Google search undergoes spring metamorphosis

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As part of what the company is calling a “spring metamorphosis,” Google this week announced a revamp of its search page. 

Now, whenever you enter in a search term, there’s a new contextual left-hand menu there to greet you, allowing you to easily switch between a general Web search, news articles, blogs, images, and more using Google’s Universal Search feature. Below, you can filter your results with Search Options, or, if you have Google Squared installed, see a list of similar search queries to your topic.

In practice: let’s say you want to read blogger reactions from Tuesday’s Lost episode. You can search “lost tv,” switch over to Blogs, and filter results within the last 24 hours—although sadly, Google has yet to build an option for filtering out spoilers.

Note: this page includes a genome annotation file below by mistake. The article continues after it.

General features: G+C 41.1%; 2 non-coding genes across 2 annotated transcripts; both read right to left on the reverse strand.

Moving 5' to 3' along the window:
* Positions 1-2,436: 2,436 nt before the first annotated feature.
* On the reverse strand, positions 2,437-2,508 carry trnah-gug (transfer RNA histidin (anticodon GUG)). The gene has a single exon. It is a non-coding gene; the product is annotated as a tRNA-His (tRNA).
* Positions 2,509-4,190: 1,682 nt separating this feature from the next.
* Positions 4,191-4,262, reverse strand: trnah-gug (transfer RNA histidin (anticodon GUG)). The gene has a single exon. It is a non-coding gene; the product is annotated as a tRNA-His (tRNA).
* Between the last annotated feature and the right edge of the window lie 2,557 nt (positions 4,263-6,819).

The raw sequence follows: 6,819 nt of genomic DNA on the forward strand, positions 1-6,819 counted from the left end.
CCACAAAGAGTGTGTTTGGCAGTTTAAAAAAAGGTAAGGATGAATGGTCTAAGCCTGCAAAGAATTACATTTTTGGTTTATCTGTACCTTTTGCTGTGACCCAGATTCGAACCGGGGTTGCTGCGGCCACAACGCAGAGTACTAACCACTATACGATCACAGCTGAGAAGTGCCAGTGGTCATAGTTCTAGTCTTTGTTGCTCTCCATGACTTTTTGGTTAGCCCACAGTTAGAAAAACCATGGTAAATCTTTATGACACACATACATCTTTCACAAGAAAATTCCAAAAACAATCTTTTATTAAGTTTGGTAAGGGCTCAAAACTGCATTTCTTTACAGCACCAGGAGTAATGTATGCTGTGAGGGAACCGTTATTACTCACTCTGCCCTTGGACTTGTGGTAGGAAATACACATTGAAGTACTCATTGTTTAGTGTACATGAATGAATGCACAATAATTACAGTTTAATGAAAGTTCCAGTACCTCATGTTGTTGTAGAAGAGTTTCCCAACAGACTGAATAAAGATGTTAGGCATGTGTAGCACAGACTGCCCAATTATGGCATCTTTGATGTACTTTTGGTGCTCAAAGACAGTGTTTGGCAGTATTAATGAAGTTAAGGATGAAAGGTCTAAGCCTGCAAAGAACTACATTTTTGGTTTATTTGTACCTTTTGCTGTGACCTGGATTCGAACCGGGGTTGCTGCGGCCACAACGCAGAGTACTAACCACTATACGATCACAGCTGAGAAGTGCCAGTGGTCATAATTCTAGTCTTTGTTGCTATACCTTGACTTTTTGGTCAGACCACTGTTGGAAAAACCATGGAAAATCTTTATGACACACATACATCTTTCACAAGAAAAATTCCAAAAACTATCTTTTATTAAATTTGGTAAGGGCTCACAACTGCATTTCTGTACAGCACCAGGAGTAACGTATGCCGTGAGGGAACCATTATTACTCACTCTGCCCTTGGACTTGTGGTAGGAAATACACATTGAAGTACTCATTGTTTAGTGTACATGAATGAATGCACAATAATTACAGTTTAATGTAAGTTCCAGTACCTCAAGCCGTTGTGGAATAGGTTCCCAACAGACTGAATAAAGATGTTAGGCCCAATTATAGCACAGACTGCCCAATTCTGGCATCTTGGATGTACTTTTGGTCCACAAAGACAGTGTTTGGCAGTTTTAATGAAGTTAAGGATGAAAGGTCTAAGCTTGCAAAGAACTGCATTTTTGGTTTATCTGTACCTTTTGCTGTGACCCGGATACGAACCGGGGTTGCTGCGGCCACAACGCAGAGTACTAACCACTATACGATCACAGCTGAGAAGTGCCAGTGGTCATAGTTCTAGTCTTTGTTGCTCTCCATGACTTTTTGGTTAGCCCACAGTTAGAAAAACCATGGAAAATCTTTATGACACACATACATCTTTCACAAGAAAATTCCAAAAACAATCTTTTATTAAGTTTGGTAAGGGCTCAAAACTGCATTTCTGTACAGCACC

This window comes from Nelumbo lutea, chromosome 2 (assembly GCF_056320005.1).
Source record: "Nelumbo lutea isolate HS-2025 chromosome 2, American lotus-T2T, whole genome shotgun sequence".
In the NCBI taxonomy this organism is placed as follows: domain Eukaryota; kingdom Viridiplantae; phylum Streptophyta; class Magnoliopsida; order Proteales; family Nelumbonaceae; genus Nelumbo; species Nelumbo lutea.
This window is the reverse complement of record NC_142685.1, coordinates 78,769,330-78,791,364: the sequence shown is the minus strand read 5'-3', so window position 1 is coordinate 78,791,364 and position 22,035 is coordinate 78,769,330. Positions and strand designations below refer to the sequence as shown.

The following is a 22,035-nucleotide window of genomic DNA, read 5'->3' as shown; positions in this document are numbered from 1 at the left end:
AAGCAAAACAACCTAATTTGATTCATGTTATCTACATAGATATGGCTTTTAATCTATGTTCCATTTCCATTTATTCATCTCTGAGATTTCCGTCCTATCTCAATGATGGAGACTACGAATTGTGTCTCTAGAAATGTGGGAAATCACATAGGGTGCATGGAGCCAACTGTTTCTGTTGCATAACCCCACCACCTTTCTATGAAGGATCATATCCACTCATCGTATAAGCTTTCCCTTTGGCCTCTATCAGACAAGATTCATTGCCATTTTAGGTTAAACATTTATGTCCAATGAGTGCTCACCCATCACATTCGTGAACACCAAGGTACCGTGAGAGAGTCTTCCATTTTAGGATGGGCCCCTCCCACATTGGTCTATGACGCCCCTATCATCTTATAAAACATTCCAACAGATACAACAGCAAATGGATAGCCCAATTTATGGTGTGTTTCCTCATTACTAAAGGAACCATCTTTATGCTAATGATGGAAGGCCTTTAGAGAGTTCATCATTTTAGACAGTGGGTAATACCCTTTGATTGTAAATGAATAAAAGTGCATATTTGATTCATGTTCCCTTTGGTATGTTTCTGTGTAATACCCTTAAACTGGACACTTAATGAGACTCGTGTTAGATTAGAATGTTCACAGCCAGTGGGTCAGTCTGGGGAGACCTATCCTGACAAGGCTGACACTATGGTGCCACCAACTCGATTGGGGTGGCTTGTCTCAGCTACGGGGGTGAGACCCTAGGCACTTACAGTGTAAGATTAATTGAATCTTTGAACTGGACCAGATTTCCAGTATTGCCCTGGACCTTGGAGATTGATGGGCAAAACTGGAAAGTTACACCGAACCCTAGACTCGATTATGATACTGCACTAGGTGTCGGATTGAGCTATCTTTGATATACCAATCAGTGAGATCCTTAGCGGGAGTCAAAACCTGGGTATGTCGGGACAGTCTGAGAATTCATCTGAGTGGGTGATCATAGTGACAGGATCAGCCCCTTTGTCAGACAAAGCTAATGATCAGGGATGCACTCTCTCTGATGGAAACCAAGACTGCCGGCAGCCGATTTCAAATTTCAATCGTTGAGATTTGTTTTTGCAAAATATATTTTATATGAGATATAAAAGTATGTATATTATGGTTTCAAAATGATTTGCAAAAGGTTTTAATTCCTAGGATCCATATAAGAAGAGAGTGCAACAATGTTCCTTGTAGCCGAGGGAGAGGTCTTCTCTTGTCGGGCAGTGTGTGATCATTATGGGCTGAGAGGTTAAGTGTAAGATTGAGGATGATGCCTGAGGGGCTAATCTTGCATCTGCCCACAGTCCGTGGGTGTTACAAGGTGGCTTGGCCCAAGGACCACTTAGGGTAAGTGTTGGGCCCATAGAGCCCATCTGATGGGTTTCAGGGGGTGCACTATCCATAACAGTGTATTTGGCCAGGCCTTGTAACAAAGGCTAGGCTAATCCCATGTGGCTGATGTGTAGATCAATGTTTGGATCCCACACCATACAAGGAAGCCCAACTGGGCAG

In the U.S., Google is also releasing a mobile version of these changes for the iPhone OS and Android-powered devices. Tapping a button to the left of the search bar will bring out the same left-hand contextual menu and search options—you can access your search results by either scrolling to the side or closing the menu.

According to a blog post on Google Mobile about the announcement, “when it comes to mobile search, we strive to not only give you the same comprehensiveness and relevance as when searching with Google on your computer, but also a consistent look, feel, and overall user experience.” Google hopes to support other languages and devices for its Mobile search in the coming months.

Changes to the desktop search have been gradually rolling out since Wednesday to users in 37 languages, but don’t panic if you don’t see any shiny new contextual menus yet. On my computer, both Chrome and Firefox have switched over, but I have yet to see a change to Safari. Sure, it could be some kind of nefarious plot to get me to switch away from the Apple browser—but more than likely, Google is still working on updating everything.

If you want some more information on the switch, you can read Google’s blog post on the matter, or watch a quick YouTube video (embedded below for your viewing pleasure).

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